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      Hypoglycemia: a review of definitions used in clinical trials evaluating antihyperglycemic drugs for diabetes

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          Abstract

          Objective

          To understand the severity and potential impact of heterogeneity in definitions of hypoglycemia used in diabetes research, we aimed to review the hypoglycemia definitions adopted in randomized controlled trials (RCTs).

          Methods

          We reviewed 109 RCTs included in the Canadian Agency for Drugs and Technologies in Health reports for the second- and third-line therapy for the patients with type 2 diabetes (T2D).

          Results

          Nearly 60% (n=66) of the studies reviewed presented the definitions for overall hypoglycemia, and another 20% (n=22) of the studies reported the results for hypoglycemia but did not report a definition. Among these 66 studies, only 9 (14%) followed the American Diabetes Association/European Medicines Agency specified guidelines to define hypoglycemia, with an exact threshold of plasma glucose ≤3.9 mmol/L. Fifty-two of the 66 studies (79%) used a threshold considerably lower than the recommended ≤3.9 mmol/L, and 16 studies used a threshold between 3.8 and 4.0 mmol/L. The proportion of the trials that used a cutoff value of <3.1 mmol/L appeared to be slightly similar among the more commonly used non-insulin treatments, GLP-1s (7 of 18 [39%]), thiazolidinediones (TZDs; 6 of 11 [55%]), DPP-4s (12 of 19 [64%]), and sulfonylureas (11 of 20 [55%]). Among trials with intermediate-long-acting insulins (neutral protamine Hagedorn insulin, detemir, glargine), 7 of 26 trials (27%) used a cutoff of <3.1 mmol/L. The definition of severe hypoglycemia was also subject to substantial heterogeneity, in both the utilized threshold and accompanying soft definitions.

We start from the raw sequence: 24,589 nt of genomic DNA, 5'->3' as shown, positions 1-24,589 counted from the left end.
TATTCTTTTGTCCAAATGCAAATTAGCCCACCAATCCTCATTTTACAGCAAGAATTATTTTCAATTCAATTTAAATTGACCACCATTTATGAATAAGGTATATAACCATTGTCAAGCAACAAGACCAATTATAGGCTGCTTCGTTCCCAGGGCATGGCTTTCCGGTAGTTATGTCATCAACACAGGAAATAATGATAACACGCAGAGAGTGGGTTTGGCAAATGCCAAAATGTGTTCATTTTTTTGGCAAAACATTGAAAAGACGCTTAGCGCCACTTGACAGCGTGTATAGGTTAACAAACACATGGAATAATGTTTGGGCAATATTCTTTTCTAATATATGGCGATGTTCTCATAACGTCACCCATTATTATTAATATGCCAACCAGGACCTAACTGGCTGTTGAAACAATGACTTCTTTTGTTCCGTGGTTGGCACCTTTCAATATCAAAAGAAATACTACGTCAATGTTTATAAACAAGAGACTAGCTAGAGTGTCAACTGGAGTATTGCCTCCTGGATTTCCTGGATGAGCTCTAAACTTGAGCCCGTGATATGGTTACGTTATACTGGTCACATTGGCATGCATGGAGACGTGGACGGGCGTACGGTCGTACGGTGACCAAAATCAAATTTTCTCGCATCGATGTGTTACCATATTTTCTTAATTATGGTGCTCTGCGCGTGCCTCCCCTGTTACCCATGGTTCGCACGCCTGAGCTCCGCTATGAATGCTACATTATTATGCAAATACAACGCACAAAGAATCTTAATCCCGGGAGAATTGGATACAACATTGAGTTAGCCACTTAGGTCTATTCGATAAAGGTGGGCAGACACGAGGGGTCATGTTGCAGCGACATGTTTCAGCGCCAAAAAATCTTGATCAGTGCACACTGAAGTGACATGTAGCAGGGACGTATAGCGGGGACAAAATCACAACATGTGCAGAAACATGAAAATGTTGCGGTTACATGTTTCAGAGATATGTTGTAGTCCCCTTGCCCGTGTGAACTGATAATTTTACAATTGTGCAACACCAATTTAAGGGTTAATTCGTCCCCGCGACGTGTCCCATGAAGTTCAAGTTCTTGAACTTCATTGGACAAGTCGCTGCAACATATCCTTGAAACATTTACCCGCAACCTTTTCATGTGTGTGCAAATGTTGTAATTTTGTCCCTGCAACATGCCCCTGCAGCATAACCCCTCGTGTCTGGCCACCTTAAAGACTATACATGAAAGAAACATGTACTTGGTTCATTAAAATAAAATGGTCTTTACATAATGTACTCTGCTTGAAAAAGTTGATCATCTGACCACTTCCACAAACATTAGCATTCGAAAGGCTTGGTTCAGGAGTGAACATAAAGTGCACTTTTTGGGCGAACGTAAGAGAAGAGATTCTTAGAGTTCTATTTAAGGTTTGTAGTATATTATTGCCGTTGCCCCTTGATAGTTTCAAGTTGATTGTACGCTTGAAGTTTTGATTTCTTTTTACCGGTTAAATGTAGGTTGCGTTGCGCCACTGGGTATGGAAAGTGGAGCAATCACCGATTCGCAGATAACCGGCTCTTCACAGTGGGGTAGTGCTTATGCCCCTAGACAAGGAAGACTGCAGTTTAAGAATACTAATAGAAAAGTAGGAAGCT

Conclusion

          This review demonstrates that substantial heterogeneity exists in the definition of overall, severe/major, and nocturnal hypoglycemia across RCTs investigating T2D interventions.

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          Most cited references 23

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          Pathophysiology and treatment of type 2 diabetes: perspectives on the past, present, and future.

          Glucose metabolism is normally regulated by a feedback loop including islet β cells and insulin-sensitive tissues, in which tissue sensitivity to insulin affects magnitude of β-cell response. If insulin resistance is present, β cells maintain normal glucose tolerance by increasing insulin output. Only when β cells cannot release sufficient insulin in the presence of insulin resistance do glucose concentrations rise. Although β-cell dysfunction has a clear genetic component, environmental changes play an essential part. Modern research approaches have helped to establish the important role that hexoses, aminoacids, and fatty acids have in insulin resistance and β-cell dysfunction, and the potential role of changes in the microbiome. Several new approaches for treatment have been developed, but more effective therapies to slow progressive loss of β-cell function are needed. Recent findings from clinical trials provide important information about methods to prevent and treat type 2 diabetes and some of the adverse effects of these interventions. However, additional long-term studies of drugs and bariatric surgery are needed to identify new ways to prevent and treat type 2 diabetes and thereby reduce the harmful effects of this disease. Copyright © 2014 Elsevier Ltd. All rights reserved.
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            Risk of hypoglycaemia in types 1 and 2 diabetes: effects of treatment modalities and their duration.

              (2007)
            We explored the epidemiology of hypoglycaemia in individuals with insulin-treated diabetes by testing the hypothesis that diabetes type and duration of insulin treatment influence the risk of hypoglycaemia. This was an observational study over 9-12 months in six UK secondary care diabetes centres. Altogether 383 patients were involved. Patients were divided into the following three treatment groups for type 2 diabetes: (1) sulfonylureas, (2) insulin for 5 years, and into two treatment groups for type 1 diabetes, namely 15 years disease duration. Self-reported (mild and severe) and biochemical episodes (interstitial glucose 15 years group, 3.2.episodes per subject-year). During early insulin use in type 2 diabetes, the frequency of hypoglycaemia is generally equivalent to that observed in patients treated with sulfonylureas and considerably lower than during the first 5 years of treatment in type 1 diabetes.